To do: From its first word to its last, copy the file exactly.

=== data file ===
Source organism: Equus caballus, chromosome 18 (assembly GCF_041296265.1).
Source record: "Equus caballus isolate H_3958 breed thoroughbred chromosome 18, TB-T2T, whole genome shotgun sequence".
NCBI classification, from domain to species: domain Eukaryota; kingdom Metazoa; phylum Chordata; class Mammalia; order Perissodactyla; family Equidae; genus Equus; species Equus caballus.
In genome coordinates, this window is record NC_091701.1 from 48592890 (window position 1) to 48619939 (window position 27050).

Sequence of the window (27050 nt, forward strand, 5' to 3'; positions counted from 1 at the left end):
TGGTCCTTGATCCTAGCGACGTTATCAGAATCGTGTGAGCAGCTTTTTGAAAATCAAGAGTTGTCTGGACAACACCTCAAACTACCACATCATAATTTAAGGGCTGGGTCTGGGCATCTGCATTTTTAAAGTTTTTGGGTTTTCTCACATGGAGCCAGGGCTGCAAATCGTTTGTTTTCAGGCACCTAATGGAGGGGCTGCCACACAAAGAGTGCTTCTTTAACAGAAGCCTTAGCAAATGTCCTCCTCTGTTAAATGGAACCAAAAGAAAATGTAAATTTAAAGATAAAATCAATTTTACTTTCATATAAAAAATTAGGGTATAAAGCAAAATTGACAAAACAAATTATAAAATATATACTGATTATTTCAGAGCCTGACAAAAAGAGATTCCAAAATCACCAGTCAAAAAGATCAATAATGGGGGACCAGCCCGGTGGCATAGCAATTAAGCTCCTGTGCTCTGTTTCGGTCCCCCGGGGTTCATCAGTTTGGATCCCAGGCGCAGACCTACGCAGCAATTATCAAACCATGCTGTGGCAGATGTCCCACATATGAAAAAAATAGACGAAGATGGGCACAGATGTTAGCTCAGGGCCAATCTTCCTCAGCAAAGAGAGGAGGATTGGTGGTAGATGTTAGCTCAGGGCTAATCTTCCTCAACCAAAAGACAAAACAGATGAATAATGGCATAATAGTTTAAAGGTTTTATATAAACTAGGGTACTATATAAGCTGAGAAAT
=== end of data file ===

Source organism: Equus caballus, chromosome 18 (assembly GCF_041296265.1).
Source record: "Equus caballus isolate H_3958 breed thoroughbred chromosome 18, TB-T2T, whole genome shotgun sequence".
NCBI classification, from domain to species: domain Eukaryota; kingdom Metazoa; phylum Chordata; class Mammalia; order Perissodactyla; family Equidae; genus Equus; species Equus caballus.
In genome coordinates, this window is record NC_091701.1 from 48592890 (window position 1) to 48619939 (window position 27050).

Sequence of the window (27050 nt, forward strand, 5' to 3'; positions counted from 1 at the left end):
TGGTCCTTGATCCTAGCGACGTTATCAGAATCGTGTGAGCAGCTTTTTGAAAATCAAGAGTTGTCTGGACAACACCTCAAACTACCACATCATAATTTAAGGGCTGGGTCTGGGCATCTGCATTTTTAAAGTTTTTGGGTTTTCTCACATGGAGCCAGGGCTGCAAATCGTTTGTTTTCAGGCACCTAATGGAGGGGCTGCCACACAAAGAGTGCTTCTTTAACAGAAGCCTTAGCAAATGTCCTCCTCTGTTAAATGGAACCAAAAGAAAATGTAAATTTAAAGATAAAATCAATTTTACTTTCATATAAAAAATTAGGGTATAAAGCAAAATTGACAAAACAAATTATAAAATATATACTGATTATTTCAGAGCCTGACAAAAAGAGATTCCAAAATCACCAGTCAAAAAGATCAATAATGGGGGACCAGCCCGGTGGCATAGCAATTAAGCTCCTGTGCTCTGTTTCGGTCCCCCGGGGTTCATCAGTTTGGATCCCAGGCGCAGACCTACGCAGCAATTATCAAACCATGCTGTGGCAGATGTCCCACATATGAAAAAAATAGACGAAGATGGGCACAGATGTTAGCTCAGGGCCAATCTTCCTCAGCAAAGAGAGGAGGATTGGTGGTAGATGTTAGCTCAGGGCTAATCTTCCTCAACCAAAAGACAAAACAGATGAATAATGGCATAATAGTTTAAAGGTTTTATATAAACTAGGGTACTATATAAGCTGAGAAAT